Is it time to get rid of ‘Pilot Season?’

Written by
Associate Producer, Marshall Boone works 20-hour days during pilot season.

This week, the big five broadcast networks will unveil their fall lineups to advertisers and press at the Upfronts in New York City, hosting star-studded presentations and lavish parties to lure advertisers and press.

The Upfronts also mark the end of pilot season, the frenetic time of year from January to April when the television industry churns out dozens of pilots, which are trial episodes of a new show that may or may not make it to series.

For decades, people in the industry have complained that pilot season is an antiquated, broken system. But because networks are working against the Upfront deadline, the traditional TV production cycle has stayed firmly in place.

All of that could be changing soon. Now, with cable and digital markets almost doubling the number of pilots being produced, networks are finally starting to experiment with more efficient ways of making television.

The pilot season shuffle

Pilot season is made up of many moving parts, with multiple productions trying to cast and shoot their pilots all at the same time. This creates a very serious shortage of resources.  “All the studios, and all the networks are vying for the same stage space, the same directors, the same actors, camera equipment,” said Marshall Boone, an associate producer who’s been through nearly twenty pilot seasons. “Panavision ran out of cameras this year.”

It’s not easy for the casting directors either. Everyone is drawing from the same limited pool of actors. “That’s the drama of pilot season,” said Carrie Audino, a casting director who worked on two pilots this year, while continuing her day job as a casting director for “Mad Men.”  “You’re putting together this original cast that’s going to be the foundation of your series, hopefully for years to come.”

And after all the scrambling to find the right director, location, equipment, and cast, most of the pilots made during pilot season will never even see the light of day. So far, of the 184 pilots that shot this year, only 38 have been greenlit to series by networks.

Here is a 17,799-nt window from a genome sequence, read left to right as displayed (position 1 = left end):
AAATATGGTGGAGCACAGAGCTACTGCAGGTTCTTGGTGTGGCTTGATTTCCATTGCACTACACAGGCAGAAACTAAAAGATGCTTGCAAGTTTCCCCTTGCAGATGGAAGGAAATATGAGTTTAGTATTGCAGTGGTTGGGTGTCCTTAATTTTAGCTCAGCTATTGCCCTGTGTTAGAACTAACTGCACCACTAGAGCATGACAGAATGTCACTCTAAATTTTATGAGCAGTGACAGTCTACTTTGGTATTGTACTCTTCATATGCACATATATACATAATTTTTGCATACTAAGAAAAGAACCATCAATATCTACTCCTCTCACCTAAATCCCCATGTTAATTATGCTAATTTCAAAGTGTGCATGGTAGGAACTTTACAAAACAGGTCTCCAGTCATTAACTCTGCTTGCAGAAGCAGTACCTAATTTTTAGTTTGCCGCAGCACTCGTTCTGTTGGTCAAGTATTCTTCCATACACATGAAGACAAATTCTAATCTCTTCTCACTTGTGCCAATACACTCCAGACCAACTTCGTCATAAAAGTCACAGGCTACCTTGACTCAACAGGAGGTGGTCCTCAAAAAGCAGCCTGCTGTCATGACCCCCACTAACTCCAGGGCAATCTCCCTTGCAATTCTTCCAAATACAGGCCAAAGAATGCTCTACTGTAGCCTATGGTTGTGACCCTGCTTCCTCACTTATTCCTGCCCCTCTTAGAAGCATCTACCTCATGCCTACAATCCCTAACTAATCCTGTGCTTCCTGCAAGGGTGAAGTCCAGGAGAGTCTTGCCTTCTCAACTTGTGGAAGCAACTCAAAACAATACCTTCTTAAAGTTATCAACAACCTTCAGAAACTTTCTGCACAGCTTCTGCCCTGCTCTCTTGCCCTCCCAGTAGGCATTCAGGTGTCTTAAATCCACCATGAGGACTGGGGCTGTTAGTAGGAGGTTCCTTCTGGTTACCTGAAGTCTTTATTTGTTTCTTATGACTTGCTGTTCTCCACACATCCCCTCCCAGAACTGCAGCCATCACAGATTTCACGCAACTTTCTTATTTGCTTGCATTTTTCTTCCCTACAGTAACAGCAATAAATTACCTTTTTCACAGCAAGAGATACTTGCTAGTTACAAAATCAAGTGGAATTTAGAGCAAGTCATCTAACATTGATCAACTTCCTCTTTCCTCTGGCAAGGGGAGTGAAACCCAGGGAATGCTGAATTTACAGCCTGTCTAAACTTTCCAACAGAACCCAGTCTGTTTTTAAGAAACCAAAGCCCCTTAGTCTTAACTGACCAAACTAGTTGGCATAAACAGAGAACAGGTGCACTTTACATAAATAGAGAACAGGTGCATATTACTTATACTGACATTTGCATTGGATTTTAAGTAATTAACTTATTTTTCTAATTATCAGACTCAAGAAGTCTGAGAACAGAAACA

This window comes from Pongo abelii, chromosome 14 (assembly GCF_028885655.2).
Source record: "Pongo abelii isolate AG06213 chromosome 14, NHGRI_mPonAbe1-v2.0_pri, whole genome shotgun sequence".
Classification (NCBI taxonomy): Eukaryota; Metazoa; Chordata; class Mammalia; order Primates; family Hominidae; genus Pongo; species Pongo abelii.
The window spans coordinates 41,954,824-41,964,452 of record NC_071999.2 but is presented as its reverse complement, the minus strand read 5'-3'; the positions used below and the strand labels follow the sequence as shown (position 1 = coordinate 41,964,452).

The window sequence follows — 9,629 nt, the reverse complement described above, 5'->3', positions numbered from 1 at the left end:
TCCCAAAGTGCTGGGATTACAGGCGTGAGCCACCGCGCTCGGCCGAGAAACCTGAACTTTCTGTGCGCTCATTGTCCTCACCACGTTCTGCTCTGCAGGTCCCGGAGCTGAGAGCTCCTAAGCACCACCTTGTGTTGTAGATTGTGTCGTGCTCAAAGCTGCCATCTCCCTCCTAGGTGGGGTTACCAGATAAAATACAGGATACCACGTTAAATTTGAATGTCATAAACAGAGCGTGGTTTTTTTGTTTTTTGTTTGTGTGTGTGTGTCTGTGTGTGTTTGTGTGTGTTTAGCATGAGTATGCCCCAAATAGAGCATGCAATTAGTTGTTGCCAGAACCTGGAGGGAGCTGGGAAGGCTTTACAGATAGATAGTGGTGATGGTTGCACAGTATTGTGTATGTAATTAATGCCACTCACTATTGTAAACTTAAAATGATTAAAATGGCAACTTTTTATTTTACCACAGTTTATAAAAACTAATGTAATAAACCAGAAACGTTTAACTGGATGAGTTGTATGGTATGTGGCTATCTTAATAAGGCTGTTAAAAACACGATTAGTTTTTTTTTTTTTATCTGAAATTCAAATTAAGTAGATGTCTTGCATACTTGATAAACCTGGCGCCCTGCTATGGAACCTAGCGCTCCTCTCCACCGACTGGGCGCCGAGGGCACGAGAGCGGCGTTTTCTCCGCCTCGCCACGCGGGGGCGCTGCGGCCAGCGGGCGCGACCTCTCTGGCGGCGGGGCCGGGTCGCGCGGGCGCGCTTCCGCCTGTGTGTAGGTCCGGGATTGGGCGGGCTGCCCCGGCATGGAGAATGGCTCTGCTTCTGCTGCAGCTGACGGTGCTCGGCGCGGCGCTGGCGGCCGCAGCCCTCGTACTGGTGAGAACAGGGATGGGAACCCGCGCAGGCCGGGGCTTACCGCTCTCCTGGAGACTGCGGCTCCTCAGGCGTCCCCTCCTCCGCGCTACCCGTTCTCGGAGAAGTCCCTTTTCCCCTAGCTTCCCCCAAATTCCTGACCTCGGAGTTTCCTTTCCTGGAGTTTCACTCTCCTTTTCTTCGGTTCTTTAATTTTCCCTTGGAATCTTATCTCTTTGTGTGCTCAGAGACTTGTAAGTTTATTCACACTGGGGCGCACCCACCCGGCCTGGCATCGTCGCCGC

And the pilots that don’t get picked up are basically worthless, resulting in a huge financial loss for networks. Last year, $262 million was spent on pilots produced in Los Angeles alone according to FilmLA. A pilot can cost anywhere from $ 2 ti $5 million, which is a bigger budget than most indie movies.

Broadcast is starting to budge

Because of increased competition from cable and digital platforms like Amazon and Netflix, broadcast networks are starting to experiment with change, albeit slowly.

Last year, FOX signed Kevin Bacon for their new series, “The Following,” after cutting the season from 22 episodes to 15. Broadcast networks are also starting to shoot more pilots outside of pilot season.

“We shot two pilots out of the regular cycle this year, and they were so much easier and casting was easier,” said Patrick Moran, Senior Vice President of Development for ABC Studios, “You didn’t feel like every decision you were making with a gun to your head, and that’s how you feel during pilot season.”

Many in the television industry would love it if networks could figure out a way to spread out pilot production over the course of a year. But so far, they haven’t figured out a way to get ready for the Upfronts without the production calendar culminating in a frenetic, expensive pilot season. And as long as the Upfronts are such a massive source of revenue for networks, pilot season will continue to thrive, said Moran.

By the end of this week, it’s projected that broadcast networks will have sold $9 billion worth of advertising – more than enough to ensure that pilot season will be alive and well next year.